Different arbuscular mycorrhizal fungi alter coexistence and resource distribution between co-occurring plant.

M.G.A. van der Heijden, A. Wiemken, I.R. Sanders

Research output: Contribution to JournalArticleAcademicpeer-review

Abstract

It is often thought that the coexistence of plants and plant diversity is determined by resource heterogeneity of the abiotic environment. However, the presence and heterogeneity of biotic plant resources, such as arbuscular mycorrhizal fungi (AMF), could also affect plant species coexistence. In this study, Brachypodium pinnatum and Prunella vulgaris were grown together in pots and biotic resource heterogeneity was simulated by inoculating these pots with one of three different AMF taxa, with a mixture of these three taxa, or pots remained uninoculated. The AMF acted as biotic plant resources since the biomass of plants in pots inoculated with AMF was on average 11.8 times higher than uninoculated pots. The way in which the two plant species coexisted, and the distribution of phosphorus and nitrogen between the plant species, varied strongly depending on which AMF were present. The results showed that the composition of AMF communities determines how plant species coexist and to which plant species nutrients are allocated. Biotic plant resources such as AMF should therefore be considered as one of the factors that determine how plant species coexist and how soil resources are distributed among co-occurring plant species. © New Phytologist (2003).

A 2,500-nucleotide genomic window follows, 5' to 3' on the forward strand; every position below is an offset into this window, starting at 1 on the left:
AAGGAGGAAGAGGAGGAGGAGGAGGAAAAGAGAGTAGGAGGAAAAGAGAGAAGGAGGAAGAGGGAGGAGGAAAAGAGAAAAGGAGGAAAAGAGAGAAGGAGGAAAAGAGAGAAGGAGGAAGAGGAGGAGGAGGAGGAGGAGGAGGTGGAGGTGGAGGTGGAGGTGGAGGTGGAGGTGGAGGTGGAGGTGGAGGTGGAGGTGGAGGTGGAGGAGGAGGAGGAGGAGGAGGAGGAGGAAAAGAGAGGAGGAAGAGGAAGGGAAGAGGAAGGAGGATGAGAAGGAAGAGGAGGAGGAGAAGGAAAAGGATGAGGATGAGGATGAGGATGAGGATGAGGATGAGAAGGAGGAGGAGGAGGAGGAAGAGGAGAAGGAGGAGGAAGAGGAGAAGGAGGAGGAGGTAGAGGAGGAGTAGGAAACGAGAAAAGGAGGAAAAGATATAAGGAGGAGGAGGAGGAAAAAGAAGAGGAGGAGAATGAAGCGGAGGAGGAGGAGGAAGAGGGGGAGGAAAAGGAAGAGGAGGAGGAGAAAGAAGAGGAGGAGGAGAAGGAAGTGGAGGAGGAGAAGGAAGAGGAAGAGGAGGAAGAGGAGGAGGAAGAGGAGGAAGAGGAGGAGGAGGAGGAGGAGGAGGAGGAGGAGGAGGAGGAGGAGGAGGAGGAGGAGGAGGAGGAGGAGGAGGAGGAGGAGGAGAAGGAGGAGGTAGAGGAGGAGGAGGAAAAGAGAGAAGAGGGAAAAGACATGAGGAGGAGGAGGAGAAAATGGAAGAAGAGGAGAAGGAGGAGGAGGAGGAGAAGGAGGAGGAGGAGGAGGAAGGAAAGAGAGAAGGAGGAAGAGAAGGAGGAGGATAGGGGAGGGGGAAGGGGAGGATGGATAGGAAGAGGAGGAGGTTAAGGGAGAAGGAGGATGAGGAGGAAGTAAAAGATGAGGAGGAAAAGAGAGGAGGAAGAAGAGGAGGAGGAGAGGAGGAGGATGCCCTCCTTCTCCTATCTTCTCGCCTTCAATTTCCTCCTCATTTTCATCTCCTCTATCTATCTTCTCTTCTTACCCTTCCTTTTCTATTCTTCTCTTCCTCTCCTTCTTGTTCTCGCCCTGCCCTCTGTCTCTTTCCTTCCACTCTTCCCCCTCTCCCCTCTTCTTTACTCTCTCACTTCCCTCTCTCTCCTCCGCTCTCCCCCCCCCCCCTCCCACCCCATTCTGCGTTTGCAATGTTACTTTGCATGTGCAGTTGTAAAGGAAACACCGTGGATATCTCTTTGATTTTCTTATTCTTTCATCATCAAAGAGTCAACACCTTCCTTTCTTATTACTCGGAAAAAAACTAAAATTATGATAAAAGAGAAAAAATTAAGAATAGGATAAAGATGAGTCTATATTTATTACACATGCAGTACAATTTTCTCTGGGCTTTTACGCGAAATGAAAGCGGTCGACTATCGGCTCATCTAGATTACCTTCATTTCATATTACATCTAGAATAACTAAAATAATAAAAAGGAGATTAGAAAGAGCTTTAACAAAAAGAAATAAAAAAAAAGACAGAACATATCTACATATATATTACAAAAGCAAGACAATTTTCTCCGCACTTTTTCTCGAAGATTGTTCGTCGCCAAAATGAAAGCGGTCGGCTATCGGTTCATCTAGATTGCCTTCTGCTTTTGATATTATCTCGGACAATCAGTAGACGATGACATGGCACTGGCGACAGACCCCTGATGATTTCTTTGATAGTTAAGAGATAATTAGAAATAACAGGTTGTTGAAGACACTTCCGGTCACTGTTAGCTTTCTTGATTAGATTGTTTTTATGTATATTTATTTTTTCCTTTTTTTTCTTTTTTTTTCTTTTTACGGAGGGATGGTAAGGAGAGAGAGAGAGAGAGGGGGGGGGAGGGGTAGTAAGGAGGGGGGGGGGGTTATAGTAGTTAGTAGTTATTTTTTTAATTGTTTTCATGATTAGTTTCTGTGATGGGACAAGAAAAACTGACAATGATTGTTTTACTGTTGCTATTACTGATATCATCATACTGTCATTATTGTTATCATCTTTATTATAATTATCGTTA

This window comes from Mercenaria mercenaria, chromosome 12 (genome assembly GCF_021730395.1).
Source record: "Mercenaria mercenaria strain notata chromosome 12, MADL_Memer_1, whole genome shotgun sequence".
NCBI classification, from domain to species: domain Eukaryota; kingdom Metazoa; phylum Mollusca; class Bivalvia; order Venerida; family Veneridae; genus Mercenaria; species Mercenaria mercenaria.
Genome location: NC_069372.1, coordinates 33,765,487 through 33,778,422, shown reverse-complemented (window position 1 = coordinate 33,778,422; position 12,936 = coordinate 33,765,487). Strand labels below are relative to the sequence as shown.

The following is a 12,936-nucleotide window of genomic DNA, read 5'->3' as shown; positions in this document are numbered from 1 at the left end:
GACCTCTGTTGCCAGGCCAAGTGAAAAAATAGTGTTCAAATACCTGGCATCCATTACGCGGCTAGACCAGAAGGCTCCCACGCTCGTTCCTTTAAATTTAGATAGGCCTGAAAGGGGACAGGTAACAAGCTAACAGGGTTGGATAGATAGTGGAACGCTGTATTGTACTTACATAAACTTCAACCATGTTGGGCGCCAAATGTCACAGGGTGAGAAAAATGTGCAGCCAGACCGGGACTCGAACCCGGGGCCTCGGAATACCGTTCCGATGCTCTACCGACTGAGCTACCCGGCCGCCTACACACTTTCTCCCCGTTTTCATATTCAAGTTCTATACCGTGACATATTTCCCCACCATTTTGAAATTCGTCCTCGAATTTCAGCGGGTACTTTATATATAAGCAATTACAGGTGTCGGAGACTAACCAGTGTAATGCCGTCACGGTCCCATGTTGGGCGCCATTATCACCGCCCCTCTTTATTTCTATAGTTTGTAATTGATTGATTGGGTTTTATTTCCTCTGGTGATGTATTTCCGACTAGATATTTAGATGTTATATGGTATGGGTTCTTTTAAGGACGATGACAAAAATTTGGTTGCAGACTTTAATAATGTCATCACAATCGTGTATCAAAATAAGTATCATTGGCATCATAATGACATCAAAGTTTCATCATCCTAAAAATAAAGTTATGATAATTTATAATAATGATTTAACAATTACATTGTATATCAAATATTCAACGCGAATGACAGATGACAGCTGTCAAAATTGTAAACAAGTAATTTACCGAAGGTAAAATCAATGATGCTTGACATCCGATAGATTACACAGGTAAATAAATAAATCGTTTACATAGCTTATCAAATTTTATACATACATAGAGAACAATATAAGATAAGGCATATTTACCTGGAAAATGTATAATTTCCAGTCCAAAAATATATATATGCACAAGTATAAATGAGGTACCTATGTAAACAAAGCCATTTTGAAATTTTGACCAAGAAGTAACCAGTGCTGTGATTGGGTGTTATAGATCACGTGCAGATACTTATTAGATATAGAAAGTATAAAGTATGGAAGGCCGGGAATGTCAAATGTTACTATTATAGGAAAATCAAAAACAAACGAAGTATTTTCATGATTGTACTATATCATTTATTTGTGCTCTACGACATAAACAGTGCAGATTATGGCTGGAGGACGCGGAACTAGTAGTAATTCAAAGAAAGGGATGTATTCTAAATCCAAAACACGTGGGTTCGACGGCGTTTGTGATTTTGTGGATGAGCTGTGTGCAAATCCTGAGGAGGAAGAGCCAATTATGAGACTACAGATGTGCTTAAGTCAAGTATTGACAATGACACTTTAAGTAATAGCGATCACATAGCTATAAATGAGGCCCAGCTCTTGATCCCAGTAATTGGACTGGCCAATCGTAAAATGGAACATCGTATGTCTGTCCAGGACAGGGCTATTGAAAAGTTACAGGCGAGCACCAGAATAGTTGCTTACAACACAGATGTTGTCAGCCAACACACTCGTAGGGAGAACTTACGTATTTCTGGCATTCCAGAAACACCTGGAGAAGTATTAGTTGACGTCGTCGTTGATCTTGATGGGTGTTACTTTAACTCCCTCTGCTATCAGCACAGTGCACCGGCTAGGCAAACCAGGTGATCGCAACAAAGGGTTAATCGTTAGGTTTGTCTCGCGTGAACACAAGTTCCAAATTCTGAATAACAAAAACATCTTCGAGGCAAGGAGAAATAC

Original languageEnglish
Pages (from-to)569-578
JournalNew Phytologist
Volume157
DOIs
Publication statusPublished - 2003

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